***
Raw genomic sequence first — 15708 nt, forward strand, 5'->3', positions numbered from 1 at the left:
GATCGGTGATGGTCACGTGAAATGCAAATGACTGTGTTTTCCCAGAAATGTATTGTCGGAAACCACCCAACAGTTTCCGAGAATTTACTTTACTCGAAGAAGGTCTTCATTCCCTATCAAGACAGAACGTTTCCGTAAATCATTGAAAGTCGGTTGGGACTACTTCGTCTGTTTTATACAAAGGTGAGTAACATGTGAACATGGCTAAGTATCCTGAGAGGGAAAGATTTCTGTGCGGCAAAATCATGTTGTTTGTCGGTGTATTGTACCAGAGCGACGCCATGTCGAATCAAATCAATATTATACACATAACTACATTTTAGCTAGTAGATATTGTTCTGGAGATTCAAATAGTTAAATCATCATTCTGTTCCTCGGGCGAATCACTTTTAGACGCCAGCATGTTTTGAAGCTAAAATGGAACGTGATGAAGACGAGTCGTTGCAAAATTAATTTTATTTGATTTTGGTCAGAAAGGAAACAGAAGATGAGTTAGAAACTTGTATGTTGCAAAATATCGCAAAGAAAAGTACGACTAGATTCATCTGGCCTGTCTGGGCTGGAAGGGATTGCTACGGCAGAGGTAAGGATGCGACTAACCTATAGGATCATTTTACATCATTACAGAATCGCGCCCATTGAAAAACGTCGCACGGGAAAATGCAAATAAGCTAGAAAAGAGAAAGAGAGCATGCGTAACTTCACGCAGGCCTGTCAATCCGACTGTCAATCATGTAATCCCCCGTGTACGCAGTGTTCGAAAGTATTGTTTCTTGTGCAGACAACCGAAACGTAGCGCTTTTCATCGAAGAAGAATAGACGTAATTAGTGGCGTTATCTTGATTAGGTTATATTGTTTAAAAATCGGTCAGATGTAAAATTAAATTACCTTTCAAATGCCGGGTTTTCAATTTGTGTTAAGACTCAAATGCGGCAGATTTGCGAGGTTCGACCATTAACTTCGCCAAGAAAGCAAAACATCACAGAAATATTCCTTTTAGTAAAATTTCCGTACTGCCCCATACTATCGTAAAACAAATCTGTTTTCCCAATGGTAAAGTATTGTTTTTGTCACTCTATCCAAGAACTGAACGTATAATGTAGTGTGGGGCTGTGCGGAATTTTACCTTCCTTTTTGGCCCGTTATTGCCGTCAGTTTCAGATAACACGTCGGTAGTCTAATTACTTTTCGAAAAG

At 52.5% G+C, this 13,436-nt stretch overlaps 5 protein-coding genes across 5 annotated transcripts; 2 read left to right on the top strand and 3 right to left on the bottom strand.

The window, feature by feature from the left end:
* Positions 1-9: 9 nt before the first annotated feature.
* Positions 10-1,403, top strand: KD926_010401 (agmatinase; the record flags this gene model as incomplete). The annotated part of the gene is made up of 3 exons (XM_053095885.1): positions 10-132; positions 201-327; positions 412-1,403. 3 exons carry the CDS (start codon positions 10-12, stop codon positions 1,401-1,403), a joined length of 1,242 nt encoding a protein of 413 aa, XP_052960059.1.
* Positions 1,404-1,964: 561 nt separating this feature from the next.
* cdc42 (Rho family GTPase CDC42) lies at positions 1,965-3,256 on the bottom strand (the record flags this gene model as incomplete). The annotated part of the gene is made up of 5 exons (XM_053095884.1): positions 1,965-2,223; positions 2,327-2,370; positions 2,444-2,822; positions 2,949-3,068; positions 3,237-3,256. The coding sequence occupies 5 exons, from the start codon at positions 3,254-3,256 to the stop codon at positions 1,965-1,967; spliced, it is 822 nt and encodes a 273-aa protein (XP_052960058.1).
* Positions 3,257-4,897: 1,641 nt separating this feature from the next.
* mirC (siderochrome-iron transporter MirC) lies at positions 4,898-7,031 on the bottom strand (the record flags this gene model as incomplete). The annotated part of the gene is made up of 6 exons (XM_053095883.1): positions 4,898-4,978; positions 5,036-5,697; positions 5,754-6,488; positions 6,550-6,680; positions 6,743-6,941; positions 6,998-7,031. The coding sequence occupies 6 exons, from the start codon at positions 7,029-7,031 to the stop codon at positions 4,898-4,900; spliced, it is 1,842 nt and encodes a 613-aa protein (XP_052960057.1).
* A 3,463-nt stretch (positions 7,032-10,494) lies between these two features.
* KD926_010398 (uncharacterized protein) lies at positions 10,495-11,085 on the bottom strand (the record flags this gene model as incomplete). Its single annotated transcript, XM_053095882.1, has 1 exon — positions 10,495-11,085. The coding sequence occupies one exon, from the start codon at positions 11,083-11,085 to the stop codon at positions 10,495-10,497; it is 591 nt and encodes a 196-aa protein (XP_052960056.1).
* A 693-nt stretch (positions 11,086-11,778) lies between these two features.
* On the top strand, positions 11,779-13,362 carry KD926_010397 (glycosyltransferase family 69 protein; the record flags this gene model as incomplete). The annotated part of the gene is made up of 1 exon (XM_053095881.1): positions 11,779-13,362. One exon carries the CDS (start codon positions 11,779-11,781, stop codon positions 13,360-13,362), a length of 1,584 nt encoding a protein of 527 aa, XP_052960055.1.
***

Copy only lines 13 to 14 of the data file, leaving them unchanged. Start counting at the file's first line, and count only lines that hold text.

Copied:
* A 693-nt stretch (positions 11,086-11,778) lies between these two features.
* On the top strand, positions 11,779-13,362 carry KD926_010397 (glycosyltransferase family 69 protein; the record flags this gene model as incomplete). The annotated part of the gene is made up of 1 exon (XM_053095881.1): positions 11,779-13,362. One exon carries the CDS (start codon positions 11,779-11,781, stop codon positions 13,360-13,362), a length of 1,584 nt encoding a protein of 527 aa, XP_052960055.1.